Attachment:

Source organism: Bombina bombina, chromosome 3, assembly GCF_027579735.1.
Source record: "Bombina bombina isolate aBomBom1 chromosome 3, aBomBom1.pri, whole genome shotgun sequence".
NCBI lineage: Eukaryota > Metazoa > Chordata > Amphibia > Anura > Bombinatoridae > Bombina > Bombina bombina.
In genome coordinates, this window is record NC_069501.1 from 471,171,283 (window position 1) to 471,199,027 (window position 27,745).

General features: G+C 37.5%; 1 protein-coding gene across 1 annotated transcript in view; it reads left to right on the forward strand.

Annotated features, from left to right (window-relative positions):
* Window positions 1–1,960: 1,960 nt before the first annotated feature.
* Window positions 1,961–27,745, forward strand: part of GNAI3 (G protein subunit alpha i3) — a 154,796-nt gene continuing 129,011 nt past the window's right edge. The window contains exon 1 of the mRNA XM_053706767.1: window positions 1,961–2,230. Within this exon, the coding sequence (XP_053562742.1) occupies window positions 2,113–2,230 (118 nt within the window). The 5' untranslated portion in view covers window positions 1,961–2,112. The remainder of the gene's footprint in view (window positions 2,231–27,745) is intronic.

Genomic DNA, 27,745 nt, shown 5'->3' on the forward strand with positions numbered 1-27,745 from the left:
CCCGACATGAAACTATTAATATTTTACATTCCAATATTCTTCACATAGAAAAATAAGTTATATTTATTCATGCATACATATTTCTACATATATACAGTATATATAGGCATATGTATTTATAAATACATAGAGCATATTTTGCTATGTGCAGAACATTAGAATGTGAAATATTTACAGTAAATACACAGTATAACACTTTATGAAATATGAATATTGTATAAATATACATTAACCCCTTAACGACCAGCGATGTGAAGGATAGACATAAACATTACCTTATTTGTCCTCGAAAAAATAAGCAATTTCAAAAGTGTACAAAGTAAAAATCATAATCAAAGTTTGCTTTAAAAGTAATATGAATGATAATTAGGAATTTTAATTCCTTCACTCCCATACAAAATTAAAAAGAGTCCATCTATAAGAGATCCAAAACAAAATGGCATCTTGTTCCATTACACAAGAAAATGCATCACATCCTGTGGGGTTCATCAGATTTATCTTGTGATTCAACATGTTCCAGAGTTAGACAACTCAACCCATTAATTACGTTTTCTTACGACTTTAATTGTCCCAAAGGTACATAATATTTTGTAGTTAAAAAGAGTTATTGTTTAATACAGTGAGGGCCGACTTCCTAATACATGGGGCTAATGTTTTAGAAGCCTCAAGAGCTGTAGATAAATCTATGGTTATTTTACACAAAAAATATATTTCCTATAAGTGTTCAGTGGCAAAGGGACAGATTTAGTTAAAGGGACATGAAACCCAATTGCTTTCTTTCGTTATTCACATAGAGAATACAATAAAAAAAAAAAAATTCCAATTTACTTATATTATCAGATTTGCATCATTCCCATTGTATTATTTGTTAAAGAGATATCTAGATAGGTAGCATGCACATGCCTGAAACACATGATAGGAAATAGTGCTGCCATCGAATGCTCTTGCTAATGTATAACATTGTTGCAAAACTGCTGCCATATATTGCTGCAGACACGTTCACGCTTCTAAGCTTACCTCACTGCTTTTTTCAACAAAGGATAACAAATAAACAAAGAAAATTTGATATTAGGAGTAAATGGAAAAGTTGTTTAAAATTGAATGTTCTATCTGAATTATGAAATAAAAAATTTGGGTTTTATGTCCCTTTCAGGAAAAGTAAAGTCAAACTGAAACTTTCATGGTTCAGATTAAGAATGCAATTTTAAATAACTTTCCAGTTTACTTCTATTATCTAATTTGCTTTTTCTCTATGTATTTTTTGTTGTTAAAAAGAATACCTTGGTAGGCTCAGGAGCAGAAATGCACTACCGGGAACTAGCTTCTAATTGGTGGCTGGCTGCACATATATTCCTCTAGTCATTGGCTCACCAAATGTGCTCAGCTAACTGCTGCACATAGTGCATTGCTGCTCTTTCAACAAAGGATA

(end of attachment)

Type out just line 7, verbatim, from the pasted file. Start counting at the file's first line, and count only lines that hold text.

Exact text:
* Window positions 1–1,960: 1,960 nt before the first annotated feature.